Audit spurs changes to way county doles out concealed handgun permits

PORTLAND, Ore. (AP) — The Multnomah County sheriff's office has taken greater control of its handgun safety class following an audit that recommended more professionalism.

Sheriff Dan Staton requested the audit of the entire concealed handgun licensing unit after an employee was arrested in 2011 and accused of improperly approving a license for her son.

The audit by a Clackamas County sheriff's deputy concluded the licensing unit is in "complete compliance" with local, state and federal laws, and noted that its financial accounting system quickly detected the employee misconduct. But Deputy Joel Manley recommended changes to the safety class that's required for a concealed-handgun license.

Until January, the class was taught by an instructor under contract with the county, which is Oregon's most populous.

Manley, who sat in on the class last year, observed that students paid their fees and received certificates of completion before the session began, allowing them to potentially skip out without ever being trained. Moreover, the name portion on the certificate was blank, opening the door for someone else's name to be inserted.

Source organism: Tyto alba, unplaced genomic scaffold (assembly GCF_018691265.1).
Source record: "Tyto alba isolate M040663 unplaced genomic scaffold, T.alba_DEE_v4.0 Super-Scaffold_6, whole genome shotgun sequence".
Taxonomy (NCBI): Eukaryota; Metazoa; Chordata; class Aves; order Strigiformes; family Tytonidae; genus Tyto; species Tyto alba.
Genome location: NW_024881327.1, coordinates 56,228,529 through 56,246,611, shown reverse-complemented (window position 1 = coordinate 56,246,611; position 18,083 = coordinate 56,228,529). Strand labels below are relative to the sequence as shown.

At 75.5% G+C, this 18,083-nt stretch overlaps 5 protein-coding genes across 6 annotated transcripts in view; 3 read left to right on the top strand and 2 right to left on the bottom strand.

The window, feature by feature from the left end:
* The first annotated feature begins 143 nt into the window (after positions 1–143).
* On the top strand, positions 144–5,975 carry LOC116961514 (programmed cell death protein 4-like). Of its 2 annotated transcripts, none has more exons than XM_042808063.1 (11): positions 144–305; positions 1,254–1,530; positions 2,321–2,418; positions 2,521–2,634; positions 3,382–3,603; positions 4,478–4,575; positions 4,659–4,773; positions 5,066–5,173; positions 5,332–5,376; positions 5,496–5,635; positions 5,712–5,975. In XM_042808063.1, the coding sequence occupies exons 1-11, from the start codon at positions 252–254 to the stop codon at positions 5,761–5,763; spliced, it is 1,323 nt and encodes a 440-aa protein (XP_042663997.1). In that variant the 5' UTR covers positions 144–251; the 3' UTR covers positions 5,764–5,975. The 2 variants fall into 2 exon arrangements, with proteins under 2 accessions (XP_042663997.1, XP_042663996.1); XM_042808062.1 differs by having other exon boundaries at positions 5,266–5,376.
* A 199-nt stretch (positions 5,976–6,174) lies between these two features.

Manley said the teacher provided handouts that were "unprofessional" and had inaccurate information. He also took the instructor to task for his appearance, saying he wore jean shorts, tennis shoes and a T-shirt that advertised "The Gun Store."

"Two students who attended the class stated they were surprised by the lack of professionalism of the instructor," the audit says. "Both stated they expected more from a law enforcement agency."

The instructor was also the only person who knew how many students were in attendance and he handled all the cash and receipts.

"It should be clearly understood that there was absolutely no sense of impropriety on the instructor's part, but the system currently in place is at a high risk for financial impropriety," the audit says.

The county's contract with the instructor expired in January. In response to the audit, the sheriff's office revamped the class by changing its cash-handling procedures and requiring students to attend the entire 2 1/2-hour session before receiving their certificates of completion. The classes are now taught by deputies from the sheriff's office training unit.

"I can tell you our training unit dresses with a polo shirt that says "Sheriff's Office Training Unit" and khaki pants," sheriff's Lt. Steve Alexander said Tuesday.

Alexander said about 700 people have taken the class since January.

Penny Okamoto, executive director of Ceasefire Oregon, a gun-control group, said the audit is timely because several bills before the Legislature pertain to those who have or seek concealed-weapons permits.

"It sounds to me, I haven't seen it, like it has been tightened up and is more professional," she said. "It would be interesting to see audits in some of the other counties."